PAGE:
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MARQUETTE - If the world runs out of oil, how would we produce food? What would we do with our cars?
These were a few questions discussed by some of the 90 people who came to see "End of Suburbia - Oil Depletion and the Collapse of The American Dream" - a film part of a series called "Preparing Marquette for a Future Without Oil" at the Peter White Public Library Wednesday evening.
The film series shows that the world's fossil fuel supplies are dwindling and that a life dependent on petroleum-based products may not be possible in the near future.
Stephen DeGoosh, Northern Michigan University geography professor, showed the 2004 film that includes comments from experts such as author and geologist Colin Campbell and Matthew Simmons, CEO of the world's largest energy investment bank, Simmons & Co. International.
The film shows the history of how suburbs formed in America, influenced by the automotive boom in the 1920s and housing boom in the late 1940s.
Urban designer Peter Calthorpe said originally, suburbs were designed so that buses and trains could reach them, but then the auto industry influenced development so suburbia would be dependent on automobiles.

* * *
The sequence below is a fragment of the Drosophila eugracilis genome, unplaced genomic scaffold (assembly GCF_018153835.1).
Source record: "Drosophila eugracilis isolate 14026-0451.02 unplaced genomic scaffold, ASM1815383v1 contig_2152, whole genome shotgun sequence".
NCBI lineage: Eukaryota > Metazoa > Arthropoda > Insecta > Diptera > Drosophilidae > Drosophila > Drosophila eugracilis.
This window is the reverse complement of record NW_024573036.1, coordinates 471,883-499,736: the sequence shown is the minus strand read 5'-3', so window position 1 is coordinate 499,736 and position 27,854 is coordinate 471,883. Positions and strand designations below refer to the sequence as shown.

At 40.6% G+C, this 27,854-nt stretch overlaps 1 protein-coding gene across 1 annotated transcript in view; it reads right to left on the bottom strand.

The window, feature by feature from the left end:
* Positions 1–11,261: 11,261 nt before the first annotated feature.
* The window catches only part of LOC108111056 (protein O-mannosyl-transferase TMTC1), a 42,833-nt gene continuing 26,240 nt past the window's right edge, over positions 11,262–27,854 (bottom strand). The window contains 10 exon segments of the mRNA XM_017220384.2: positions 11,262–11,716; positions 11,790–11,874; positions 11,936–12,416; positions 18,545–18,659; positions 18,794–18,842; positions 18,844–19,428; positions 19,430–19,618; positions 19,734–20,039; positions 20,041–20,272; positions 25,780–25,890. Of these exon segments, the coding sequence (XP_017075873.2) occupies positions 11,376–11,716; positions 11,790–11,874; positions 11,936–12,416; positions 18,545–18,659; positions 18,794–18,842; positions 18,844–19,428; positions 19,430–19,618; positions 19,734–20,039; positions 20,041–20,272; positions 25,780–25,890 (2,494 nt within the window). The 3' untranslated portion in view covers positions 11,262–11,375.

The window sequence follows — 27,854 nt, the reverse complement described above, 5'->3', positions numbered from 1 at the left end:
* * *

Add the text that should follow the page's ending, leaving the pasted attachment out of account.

New urbanist and author James Howard Kunstler said American life will have to change before the oil runs out.
"We're going to have to downsize in everything we do," he said. "We're going to have to grow food closer to home. We're going to have to learn retail again on a local level."
After the film, in a small discussion group, Judy Eisenberg of Marquette said this community is a great place to start a life independent of oil.
"It's a very walkable community," she said, adding that the current bus system should be enhanced.
Chip Truscon of Marquette said: "If the auto companies really want to do something, they should retrofit every car with a supplemental hydrogen system." He added that it could bridge the gap until better alternatives have been found.